"Jackpot fatigue” is what many lottery players experience, causing them to play the lottery less and less. Jackpots must get larger and larger to stir the same amount of interest. A $25 million lottery jackpot might have seemed large in the 1980s, but then lottery players looked for $50 million jackpots, then $100 million jackpots, then $250 million jackpots. News media bring in the casual player, but that attention doesn’t start until the jackpot becomes very large.
“The lottery bureau fears what it calls ‘jackpot fatigue’” was cited in the Pittsburgh (PA) Post Gazette in May 1989. The Post-Gazette wrote in June 1989:
“‘Jackpot fatigue.’ That’s the term people in the lottery business use when bettors become desensitized to prize size.”
Google News Archive
6 May 1989, Pittsburgh (PA) Post-Gazette, “Super 7 revenue didn’t close shortfall,” pg. 7, col. 3:
He pointed out, however, that the lottery bureau fears what it calls “jackpot fatigue” in the future. People who wait until the prize grows before they play may not be as impressed with $5 million jackpots as they have been, so more rollovers may be required to stimulate the increased play.
Google New Archive
27 June 1989, Pittsburgh (PA) Post-Gazette, “Lottery fever cools in state,” pg. 9, col. 2:
“Jackpot fatigue.” That’s the term people in the lottery business use when bettors become desensitized to prize size. Although $30 million is no small piece of change, bettors just aren’t as impressed by the sum so soon after $115 million was up for grabs.
Google News Archive
28 June 1989, Allegheny Times (Beaver, PA), “State lottery players suffering from jackpot fatigue,” pg. A3, col. 1:
HARRISBURG (AP)—Lottery officials said two lottery jackpots worth more than $23 million this week haven’t created the stir of last April’s record-breaking drawing because of “jackpot fatigue” and the season.
Google News Archive
6 November 1997, Lawrence (KS) Journal-World, “Powerball battles ‘jackpot fatigue,’” pg. 1B, col. 1:
DES MOINES, IOWA (AP)—Powerball jackpots will be bigger and the odds longer as lottery officials try to revive players suffering from “jackpot fatigue” with changes that took effect with Wednesday’s drawing.
Government and the Transformation of the Gaming Industry
By Richard McGowan
Northampton, MA: Edward Elgar Publishing, Inc.
Meanwhile, lotto sales have been subject to ‘jackpot fatigue’ such that interest in lotto games can only be generated when jackpots exceed $25 million.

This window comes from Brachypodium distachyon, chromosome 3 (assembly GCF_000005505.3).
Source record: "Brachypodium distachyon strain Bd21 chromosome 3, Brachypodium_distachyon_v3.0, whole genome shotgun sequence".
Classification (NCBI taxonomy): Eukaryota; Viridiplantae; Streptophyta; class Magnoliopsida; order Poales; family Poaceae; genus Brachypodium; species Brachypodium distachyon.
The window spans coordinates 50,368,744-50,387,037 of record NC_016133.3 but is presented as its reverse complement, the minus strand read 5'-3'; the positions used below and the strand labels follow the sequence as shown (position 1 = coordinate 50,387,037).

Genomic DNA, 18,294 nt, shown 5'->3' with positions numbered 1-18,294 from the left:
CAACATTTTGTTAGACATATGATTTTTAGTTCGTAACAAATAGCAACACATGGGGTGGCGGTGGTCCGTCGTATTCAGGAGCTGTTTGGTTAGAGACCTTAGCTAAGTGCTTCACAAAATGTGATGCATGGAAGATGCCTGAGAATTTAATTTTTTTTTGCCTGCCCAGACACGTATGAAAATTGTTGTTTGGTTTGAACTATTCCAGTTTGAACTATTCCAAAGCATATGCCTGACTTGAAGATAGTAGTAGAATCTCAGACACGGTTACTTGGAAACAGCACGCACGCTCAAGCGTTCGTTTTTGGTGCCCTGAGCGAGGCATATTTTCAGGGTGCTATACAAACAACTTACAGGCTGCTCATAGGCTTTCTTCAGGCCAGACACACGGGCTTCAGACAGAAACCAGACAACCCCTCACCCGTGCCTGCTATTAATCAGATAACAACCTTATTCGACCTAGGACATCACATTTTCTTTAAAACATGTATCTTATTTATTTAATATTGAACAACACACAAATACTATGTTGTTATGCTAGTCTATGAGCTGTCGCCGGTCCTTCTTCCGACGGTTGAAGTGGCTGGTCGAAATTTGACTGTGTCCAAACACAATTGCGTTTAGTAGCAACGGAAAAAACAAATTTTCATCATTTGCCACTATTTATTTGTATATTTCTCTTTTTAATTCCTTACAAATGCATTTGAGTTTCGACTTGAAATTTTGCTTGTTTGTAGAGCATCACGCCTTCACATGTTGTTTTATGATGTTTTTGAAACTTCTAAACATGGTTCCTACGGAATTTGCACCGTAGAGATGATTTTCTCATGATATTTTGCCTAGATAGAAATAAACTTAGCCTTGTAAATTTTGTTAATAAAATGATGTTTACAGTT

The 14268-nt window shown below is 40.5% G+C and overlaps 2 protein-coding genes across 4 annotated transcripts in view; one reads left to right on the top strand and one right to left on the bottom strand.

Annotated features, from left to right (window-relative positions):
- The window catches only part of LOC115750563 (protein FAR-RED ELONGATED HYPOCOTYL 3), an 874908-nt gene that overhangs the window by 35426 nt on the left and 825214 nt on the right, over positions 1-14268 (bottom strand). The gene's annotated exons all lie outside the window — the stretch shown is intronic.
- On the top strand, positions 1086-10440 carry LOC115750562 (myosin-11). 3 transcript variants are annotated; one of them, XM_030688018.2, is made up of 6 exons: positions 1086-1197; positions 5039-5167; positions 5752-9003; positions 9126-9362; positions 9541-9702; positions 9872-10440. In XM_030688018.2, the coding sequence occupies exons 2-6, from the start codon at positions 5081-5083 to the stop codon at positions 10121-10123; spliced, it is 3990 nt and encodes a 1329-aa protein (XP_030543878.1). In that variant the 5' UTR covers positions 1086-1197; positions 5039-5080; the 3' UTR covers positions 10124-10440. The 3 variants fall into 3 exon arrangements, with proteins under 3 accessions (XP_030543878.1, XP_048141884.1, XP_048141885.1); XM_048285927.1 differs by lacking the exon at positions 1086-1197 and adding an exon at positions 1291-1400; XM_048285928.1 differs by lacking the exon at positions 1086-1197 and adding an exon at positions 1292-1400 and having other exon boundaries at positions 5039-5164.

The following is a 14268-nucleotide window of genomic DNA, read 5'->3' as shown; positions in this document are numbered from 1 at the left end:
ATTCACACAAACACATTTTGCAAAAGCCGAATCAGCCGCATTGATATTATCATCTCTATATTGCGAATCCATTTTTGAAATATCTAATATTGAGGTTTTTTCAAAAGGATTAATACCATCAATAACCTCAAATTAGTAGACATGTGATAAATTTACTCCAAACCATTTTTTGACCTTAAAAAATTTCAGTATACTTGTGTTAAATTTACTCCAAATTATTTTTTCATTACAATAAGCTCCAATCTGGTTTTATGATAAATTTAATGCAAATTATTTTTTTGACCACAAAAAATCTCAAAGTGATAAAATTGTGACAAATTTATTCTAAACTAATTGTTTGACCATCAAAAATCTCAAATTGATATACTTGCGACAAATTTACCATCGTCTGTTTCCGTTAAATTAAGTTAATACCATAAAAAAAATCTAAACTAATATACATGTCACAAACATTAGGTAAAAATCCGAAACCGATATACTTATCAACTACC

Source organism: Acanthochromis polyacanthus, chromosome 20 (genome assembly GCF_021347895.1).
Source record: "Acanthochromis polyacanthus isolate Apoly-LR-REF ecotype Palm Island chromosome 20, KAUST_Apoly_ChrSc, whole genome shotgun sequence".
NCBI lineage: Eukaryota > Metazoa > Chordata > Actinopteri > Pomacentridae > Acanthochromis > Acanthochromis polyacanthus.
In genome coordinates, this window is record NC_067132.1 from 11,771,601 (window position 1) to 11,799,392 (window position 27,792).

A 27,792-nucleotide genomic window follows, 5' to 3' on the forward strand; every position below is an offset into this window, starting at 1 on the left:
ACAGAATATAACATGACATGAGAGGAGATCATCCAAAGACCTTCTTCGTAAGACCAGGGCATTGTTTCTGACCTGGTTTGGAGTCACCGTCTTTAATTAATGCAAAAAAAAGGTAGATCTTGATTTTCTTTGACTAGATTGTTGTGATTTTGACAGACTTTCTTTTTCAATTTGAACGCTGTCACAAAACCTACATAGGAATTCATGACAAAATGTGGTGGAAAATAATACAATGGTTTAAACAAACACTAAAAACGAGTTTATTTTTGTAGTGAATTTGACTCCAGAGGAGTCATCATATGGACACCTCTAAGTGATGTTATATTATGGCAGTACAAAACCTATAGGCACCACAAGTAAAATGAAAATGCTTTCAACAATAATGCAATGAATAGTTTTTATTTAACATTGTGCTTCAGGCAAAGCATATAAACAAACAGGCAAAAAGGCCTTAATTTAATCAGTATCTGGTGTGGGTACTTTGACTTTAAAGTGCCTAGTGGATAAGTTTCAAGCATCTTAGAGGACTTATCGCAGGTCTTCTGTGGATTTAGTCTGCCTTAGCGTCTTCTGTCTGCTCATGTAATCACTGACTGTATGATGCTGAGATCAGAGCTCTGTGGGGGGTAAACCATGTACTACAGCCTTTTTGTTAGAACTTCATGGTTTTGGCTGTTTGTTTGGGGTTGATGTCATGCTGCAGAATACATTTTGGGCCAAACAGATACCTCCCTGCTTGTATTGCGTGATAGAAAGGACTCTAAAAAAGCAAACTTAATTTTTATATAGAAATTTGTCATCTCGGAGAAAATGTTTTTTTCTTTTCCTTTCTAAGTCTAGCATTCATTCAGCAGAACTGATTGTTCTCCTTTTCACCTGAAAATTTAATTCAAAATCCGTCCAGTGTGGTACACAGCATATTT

The Lottery Wars:
Long Odds, Fast Money, and the Battle Over an American Institution
By Matthew Sweeney
New York, NY: Bloomsbury USA
The industry calls it jackpot fatigue. The free press attention and hype will only follow the largest drawings. A jackpot has to break records or top some understood standard of impressiveness to be “newsworthy.” As multistate games started reaching $200 and $300 million, the press and the players became jaded over jackpots of $10, $20, or even $90 million.
Jackpot fatigue keeps lottery sales in slump for 18 states
Michael Symons, Asbury Park (N.J.) Press 4:43 p.m. EDT May 26, 2015
TRENTON, N.J. — The New Jersey Lottery is suffering from jackpot fatigue, but the entire state budget is feeling run down.
States with jackpot fatigue need increasingly bigger jackpots to lure in casual players who buy lottery tickets only when a prize is huge.
People once impressed with a $100 million payout shrug until it reaches $300 million. Then fewer people play, so it takes longer to get to staggering prizes.
Baltimore (MD) Sun
With jackpot games down, lottery seeks winning formula
By Jeff Barker
June 1, 2015, 5:58 PM
Lottery analysts have suggested that players might be becoming numb to Powerball’s soaring prize numbers — a phenomenon they call “jackpot fatigue.” It was up to $188 million as of Monday. Powerball, which Maryland officials say is undergoing restructuring designed to produce faster-growing jackpots, is played in 44 states and the District of Columbia.
The more big jackpots are publicized, the more routine jackpots “come to seem smaller, and people aren’t as captivated by them,” Loewenstein said.
New York City • Banking/Finance/Insurance • Tuesday, June 02, 2015 • Permalink